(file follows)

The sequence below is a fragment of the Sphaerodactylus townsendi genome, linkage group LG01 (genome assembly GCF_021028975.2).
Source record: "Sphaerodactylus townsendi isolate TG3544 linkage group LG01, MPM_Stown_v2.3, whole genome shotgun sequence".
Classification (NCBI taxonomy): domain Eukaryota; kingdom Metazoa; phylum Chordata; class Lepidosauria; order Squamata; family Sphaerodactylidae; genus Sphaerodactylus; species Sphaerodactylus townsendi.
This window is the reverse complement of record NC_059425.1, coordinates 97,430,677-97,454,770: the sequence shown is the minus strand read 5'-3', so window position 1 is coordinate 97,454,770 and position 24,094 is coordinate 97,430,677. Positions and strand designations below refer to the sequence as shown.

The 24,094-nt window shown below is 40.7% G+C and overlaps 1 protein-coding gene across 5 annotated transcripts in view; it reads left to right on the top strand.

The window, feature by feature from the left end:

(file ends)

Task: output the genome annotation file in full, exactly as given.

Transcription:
The sequence below is a fragment of the Sphaerodactylus townsendi genome, linkage group LG01 (genome assembly GCF_021028975.2).
Source record: "Sphaerodactylus townsendi isolate TG3544 linkage group LG01, MPM_Stown_v2.3, whole genome shotgun sequence".
Classification (NCBI taxonomy): domain Eukaryota; kingdom Metazoa; phylum Chordata; class Lepidosauria; order Squamata; family Sphaerodactylidae; genus Sphaerodactylus; species Sphaerodactylus townsendi.
This window is the reverse complement of record NC_059425.1, coordinates 97,430,677-97,454,770: the sequence shown is the minus strand read 5'-3', so window position 1 is coordinate 97,454,770 and position 24,094 is coordinate 97,430,677. Positions and strand designations below refer to the sequence as shown.

The 24,094-nt window shown below is 40.7% G+C and overlaps 1 protein-coding gene across 5 annotated transcripts in view; it reads left to right on the top strand.

The window, feature by feature from the left end: